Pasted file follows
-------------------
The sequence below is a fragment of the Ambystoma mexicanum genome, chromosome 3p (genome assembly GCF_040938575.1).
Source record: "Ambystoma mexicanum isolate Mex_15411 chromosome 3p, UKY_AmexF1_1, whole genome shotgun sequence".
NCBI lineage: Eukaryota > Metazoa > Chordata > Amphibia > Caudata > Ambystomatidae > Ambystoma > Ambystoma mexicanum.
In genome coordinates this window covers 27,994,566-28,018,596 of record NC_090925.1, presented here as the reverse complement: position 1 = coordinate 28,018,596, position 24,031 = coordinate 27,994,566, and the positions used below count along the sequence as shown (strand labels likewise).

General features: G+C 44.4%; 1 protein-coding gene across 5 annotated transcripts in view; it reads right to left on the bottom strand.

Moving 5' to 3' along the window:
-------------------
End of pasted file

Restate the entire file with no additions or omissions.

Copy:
The sequence below is a fragment of the Ambystoma mexicanum genome, chromosome 3p (genome assembly GCF_040938575.1).
Source record: "Ambystoma mexicanum isolate Mex_15411 chromosome 3p, UKY_AmexF1_1, whole genome shotgun sequence".
NCBI lineage: Eukaryota > Metazoa > Chordata > Amphibia > Caudata > Ambystomatidae > Ambystoma > Ambystoma mexicanum.
In genome coordinates this window covers 27,994,566-28,018,596 of record NC_090925.1, presented here as the reverse complement: position 1 = coordinate 28,018,596, position 24,031 = coordinate 27,994,566, and the positions used below count along the sequence as shown (strand labels likewise).

General features: G+C 44.4%; 1 protein-coding gene across 5 annotated transcripts in view; it reads right to left on the bottom strand.

Moving 5' to 3' along the window: